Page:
In sum, the proactive PoL has the potential to become the foundation of rights protection of similar rigour to s. 3 HRA. To achieve this, the courts would need to emphasize more strongly the protection of legislative intent based on the legislative concept which in turn is subject to the application of constitutional principles. Some may put this proposition on a level with relativising parliamentary sovereignty. They may be reminded that the UK Supreme Court took a similar approach when arguing in Cherry/Miller No. 2 that an interference with parliamentary sovereignty may well be justified depending on the circumstances of the respective prorogation. It does, however, not require to transfer the approach of the UKSC to the interpretation of legislative acts to reconcile the proactive PoL with parliamentary sovereignty. All that is needed is to appreciate a stronger protection of legislative intent.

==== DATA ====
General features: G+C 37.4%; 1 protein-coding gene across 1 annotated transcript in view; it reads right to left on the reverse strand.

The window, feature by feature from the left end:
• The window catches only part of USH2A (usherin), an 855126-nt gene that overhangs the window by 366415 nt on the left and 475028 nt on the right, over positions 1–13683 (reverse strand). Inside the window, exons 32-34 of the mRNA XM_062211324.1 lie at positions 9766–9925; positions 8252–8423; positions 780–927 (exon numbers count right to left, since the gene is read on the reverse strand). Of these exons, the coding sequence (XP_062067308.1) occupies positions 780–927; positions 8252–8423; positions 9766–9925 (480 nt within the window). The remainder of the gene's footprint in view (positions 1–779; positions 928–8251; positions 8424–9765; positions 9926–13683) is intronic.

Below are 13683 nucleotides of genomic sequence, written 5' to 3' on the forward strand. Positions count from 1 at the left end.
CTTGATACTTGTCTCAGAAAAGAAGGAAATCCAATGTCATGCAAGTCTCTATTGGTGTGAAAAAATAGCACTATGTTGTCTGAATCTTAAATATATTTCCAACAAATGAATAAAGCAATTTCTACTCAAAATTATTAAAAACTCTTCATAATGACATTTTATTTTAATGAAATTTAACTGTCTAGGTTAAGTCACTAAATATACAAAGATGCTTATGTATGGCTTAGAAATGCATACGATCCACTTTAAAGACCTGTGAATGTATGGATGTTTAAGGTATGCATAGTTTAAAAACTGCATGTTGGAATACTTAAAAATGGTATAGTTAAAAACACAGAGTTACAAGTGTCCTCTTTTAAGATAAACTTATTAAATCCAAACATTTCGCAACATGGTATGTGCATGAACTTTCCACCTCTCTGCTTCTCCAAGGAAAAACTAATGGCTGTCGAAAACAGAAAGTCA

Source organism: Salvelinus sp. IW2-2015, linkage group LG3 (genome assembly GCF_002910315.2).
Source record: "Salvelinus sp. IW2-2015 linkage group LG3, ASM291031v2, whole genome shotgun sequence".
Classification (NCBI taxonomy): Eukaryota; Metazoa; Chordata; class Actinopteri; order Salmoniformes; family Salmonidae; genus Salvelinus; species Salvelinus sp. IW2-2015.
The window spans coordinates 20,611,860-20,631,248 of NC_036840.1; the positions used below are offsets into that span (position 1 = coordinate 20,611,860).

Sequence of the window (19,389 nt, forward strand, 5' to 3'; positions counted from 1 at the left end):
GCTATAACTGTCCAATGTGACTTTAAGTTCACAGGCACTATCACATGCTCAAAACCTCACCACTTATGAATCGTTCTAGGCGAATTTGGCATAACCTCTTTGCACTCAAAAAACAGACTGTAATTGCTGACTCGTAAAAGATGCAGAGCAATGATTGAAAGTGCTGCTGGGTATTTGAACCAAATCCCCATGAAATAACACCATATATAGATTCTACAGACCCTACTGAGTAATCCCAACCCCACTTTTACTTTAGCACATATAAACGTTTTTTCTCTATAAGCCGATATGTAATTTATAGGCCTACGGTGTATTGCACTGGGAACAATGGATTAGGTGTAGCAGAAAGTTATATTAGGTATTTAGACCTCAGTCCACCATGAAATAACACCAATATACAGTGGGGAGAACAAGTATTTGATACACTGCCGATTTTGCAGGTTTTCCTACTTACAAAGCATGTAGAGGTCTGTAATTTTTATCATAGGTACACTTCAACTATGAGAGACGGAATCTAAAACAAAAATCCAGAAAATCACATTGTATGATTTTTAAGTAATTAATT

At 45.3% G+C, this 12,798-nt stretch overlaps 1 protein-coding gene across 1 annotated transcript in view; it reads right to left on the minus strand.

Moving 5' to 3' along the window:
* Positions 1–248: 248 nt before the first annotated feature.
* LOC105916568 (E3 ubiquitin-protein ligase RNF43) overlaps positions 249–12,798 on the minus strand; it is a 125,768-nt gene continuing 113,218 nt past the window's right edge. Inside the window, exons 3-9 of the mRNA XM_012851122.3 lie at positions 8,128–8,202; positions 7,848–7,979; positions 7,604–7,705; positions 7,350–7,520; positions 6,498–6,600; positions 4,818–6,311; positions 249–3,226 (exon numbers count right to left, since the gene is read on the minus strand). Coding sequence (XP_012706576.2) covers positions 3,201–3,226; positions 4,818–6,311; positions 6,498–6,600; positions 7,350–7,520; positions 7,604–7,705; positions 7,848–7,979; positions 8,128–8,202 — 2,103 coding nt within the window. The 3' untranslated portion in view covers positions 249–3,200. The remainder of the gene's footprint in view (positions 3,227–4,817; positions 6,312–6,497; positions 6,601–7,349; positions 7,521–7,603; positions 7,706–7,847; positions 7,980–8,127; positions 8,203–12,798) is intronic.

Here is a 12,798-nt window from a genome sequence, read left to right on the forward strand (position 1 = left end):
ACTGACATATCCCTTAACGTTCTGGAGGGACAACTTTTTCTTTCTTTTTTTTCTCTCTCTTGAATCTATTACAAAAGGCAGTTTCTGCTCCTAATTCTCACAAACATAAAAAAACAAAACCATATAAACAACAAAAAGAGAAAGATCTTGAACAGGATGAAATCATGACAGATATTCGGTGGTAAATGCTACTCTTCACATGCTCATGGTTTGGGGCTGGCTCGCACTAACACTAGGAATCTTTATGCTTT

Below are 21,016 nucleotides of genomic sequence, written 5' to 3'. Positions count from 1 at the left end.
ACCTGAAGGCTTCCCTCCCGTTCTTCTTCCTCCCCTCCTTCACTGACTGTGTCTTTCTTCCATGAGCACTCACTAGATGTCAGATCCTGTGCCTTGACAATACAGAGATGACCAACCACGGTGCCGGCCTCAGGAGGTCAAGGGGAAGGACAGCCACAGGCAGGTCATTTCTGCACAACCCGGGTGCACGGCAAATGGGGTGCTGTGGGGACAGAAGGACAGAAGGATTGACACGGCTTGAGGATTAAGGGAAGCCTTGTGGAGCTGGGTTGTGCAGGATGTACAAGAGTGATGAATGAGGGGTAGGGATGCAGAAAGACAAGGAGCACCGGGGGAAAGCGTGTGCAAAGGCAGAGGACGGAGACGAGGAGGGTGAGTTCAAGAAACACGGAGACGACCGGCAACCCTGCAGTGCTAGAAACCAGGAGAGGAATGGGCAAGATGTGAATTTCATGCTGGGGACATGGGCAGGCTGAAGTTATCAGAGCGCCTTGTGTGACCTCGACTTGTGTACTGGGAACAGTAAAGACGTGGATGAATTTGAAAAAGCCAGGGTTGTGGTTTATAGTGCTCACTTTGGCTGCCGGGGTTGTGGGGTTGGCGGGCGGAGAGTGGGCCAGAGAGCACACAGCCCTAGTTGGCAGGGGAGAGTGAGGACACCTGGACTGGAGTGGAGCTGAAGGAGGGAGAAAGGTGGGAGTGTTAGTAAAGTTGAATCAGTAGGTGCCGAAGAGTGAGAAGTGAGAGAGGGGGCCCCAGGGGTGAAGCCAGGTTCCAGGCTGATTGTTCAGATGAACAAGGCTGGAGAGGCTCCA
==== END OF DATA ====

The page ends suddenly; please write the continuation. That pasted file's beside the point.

This post is based on inspirations from attending the 2022 SLS Annual Seminar ‘The Human Rights Act After 22 Years: Evolution, Impact, Future Directions’. I am grateful to Richard Martin for his valuable comments on the initial draft, to Alison Young and Michael Gordon for their profound remarks in the drafting process and to Merris Amos for organising the splendid seminar.
Christian Magaard is a research fellow and doctoral candidate in comparative constitutional law at Kiel University, Germany.
(Suggested citation: C. Magaard, ‘Reconciling the Proactive Principle of Legality with Parliamentary Sovereignty’, U.K. Const. L. Blog (17th November 2022) (available at https://ukconstitutionallaw.org/))